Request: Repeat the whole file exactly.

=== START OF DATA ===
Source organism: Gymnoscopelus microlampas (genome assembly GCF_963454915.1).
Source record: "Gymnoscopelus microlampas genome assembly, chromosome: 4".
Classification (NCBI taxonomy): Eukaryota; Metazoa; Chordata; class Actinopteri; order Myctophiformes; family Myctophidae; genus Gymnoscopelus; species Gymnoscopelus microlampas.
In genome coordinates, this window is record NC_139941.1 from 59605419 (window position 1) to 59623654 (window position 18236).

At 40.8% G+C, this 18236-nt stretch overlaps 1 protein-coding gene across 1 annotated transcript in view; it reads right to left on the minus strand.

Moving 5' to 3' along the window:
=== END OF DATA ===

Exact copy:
Source organism: Gymnoscopelus microlampas (genome assembly GCF_963454915.1).
Source record: "Gymnoscopelus microlampas genome assembly, chromosome: 4".
Classification (NCBI taxonomy): Eukaryota; Metazoa; Chordata; class Actinopteri; order Myctophiformes; family Myctophidae; genus Gymnoscopelus; species Gymnoscopelus microlampas.
In genome coordinates, this window is record NC_139941.1 from 59605419 (window position 1) to 59623654 (window position 18236).

At 40.8% G+C, this 18236-nt stretch overlaps 1 protein-coding gene across 1 annotated transcript in view; it reads right to left on the minus strand.

Moving 5' to 3' along the window: